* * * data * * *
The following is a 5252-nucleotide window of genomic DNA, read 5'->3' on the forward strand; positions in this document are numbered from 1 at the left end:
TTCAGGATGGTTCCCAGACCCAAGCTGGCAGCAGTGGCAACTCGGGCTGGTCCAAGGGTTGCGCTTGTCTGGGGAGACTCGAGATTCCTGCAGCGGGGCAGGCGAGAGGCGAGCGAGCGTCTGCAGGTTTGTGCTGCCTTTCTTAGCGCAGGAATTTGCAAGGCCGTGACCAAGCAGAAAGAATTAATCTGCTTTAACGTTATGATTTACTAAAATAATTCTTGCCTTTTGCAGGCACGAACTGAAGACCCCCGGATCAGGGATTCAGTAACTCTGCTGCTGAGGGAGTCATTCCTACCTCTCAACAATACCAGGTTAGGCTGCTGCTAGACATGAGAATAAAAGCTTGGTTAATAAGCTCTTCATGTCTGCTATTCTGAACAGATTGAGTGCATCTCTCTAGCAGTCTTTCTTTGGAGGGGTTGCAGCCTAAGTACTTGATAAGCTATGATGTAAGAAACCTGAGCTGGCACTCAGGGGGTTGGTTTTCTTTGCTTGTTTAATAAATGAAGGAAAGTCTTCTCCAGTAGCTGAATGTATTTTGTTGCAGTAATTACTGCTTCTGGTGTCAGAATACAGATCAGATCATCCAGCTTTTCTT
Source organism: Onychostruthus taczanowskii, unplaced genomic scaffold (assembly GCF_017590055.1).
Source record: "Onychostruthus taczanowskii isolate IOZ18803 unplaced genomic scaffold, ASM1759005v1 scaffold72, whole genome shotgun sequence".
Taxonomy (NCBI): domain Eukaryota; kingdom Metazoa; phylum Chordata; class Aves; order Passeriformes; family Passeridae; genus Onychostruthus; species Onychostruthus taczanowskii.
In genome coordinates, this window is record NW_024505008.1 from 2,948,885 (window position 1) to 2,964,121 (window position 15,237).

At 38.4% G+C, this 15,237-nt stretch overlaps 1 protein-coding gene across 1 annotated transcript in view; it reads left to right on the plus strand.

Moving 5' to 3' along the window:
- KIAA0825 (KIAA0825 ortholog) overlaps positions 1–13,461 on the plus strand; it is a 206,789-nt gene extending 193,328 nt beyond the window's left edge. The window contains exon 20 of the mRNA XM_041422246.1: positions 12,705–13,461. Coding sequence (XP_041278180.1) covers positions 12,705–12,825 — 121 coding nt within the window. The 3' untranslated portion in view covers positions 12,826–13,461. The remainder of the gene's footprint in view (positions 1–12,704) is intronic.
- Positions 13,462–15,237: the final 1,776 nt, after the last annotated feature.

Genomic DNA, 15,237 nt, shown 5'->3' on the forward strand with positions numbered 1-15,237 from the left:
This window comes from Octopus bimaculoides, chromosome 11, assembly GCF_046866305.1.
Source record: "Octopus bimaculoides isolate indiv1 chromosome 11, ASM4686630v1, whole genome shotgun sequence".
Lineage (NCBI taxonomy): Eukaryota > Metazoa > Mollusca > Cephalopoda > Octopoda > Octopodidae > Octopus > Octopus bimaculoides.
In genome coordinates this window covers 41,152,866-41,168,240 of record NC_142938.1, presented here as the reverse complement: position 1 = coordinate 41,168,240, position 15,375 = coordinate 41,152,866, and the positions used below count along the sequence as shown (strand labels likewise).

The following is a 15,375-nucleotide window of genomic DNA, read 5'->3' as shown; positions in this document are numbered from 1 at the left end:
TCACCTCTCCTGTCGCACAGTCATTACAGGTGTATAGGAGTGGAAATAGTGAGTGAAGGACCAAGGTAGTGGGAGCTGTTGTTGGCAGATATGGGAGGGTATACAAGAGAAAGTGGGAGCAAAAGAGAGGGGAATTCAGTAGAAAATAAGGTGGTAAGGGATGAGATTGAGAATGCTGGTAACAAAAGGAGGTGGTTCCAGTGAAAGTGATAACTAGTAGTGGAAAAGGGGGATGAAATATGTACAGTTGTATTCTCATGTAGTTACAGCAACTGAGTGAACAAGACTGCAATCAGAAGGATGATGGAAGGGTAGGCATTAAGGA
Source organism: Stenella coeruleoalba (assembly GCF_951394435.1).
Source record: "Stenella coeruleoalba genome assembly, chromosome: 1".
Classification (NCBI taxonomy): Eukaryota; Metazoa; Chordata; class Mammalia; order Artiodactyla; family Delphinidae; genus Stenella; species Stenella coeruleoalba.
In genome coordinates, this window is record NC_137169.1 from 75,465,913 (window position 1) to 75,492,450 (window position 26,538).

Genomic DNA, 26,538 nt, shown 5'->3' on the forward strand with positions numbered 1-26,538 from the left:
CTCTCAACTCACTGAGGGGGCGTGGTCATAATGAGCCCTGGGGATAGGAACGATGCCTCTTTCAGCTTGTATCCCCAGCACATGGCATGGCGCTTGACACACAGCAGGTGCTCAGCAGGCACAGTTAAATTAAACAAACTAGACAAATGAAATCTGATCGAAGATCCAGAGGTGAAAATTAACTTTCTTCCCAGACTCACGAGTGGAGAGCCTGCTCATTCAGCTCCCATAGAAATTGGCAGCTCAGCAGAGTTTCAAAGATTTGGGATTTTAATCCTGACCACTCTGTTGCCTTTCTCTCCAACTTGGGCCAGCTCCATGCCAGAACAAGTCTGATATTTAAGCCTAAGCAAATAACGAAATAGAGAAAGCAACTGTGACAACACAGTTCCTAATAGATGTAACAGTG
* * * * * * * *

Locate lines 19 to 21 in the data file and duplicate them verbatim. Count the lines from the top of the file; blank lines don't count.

Source record: "Stenella coeruleoalba genome assembly, chromosome: 1".
Classification (NCBI taxonomy): Eukaryota; Metazoa; Chordata; class Mammalia; order Artiodactyla; family Delphinidae; genus Stenella; species Stenella coeruleoalba.
In genome coordinates, this window is record NC_137169.1 from 75,465,913 (window position 1) to 75,492,450 (window position 26,538).